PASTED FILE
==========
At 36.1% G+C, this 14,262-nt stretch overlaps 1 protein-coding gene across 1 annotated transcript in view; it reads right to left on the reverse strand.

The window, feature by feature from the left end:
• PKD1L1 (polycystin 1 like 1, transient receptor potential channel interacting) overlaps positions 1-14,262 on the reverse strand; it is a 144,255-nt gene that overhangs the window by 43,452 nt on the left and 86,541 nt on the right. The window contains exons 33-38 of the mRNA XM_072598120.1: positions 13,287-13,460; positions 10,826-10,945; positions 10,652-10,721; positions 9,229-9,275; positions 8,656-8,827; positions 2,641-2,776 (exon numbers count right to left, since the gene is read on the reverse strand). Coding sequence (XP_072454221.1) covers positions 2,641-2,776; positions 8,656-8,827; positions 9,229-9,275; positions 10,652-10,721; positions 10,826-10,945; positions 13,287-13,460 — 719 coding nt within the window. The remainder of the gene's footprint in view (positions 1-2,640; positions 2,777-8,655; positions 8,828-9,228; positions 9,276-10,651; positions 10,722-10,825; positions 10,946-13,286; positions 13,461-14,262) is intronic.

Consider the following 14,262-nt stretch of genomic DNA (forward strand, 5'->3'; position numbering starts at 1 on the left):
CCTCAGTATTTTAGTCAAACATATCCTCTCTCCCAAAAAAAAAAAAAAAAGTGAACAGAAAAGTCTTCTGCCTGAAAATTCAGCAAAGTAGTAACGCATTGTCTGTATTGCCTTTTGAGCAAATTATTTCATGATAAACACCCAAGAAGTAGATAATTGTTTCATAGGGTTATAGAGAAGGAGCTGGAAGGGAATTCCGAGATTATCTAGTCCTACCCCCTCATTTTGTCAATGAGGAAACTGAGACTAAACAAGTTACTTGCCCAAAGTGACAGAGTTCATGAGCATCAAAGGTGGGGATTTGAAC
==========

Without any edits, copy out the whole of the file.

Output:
At 36.1% G+C, this 14,262-nt stretch overlaps 1 protein-coding gene across 1 annotated transcript in view; it reads right to left on the reverse strand.

The window, feature by feature from the left end:
• PKD1L1 (polycystin 1 like 1, transient receptor potential channel interacting) overlaps positions 1-14,262 on the reverse strand; it is a 144,255-nt gene that overhangs the window by 43,452 nt on the left and 86,541 nt on the right. The window contains exons 33-38 of the mRNA XM_072598120.1: positions 13,287-13,460; positions 10,826-10,945; positions 10,652-10,721; positions 9,229-9,275; positions 8,656-8,827; positions 2,641-2,776 (exon numbers count right to left, since the gene is read on the reverse strand). Coding sequence (XP_072454221.1) covers positions 2,641-2,776; positions 8,656-8,827; positions 9,229-9,275; positions 10,652-10,721; positions 10,826-10,945; positions 13,287-13,460 — 719 coding nt within the window. The remainder of the gene's footprint in view (positions 1-2,640; positions 2,777-8,655; positions 8,828-9,228; positions 9,276-10,651; positions 10,722-10,825; positions 10,946-13,286; positions 13,461-14,262) is intronic.

Consider the following 14,262-nt stretch of genomic DNA (forward strand, 5'->3'; position numbering starts at 1 on the left):
CCTCAGTATTTTAGTCAAACATATCCTCTCTCCCAAAAAAAAAAAAAAAAGTGAACAGAAAAGTCTTCTGCCTGAAAATTCAGCAAAGTAGTAACGCATTGTCTGTATTGCCTTTTGAGCAAATTATTTCATGATAAACACCCAAGAAGTAGATAATTGTTTCATAGGGTTATAGAGAAGGAGCTGGAAGGGAATTCCGAGATTATCTAGTCCTACCCCCTCATTTTGTCAATGAGGAAACTGAGACTAAACAAGTTACTTGCCCAAAGTGACAGAGTTCATGAGCATCAAAGGTGGGGATTTGAAC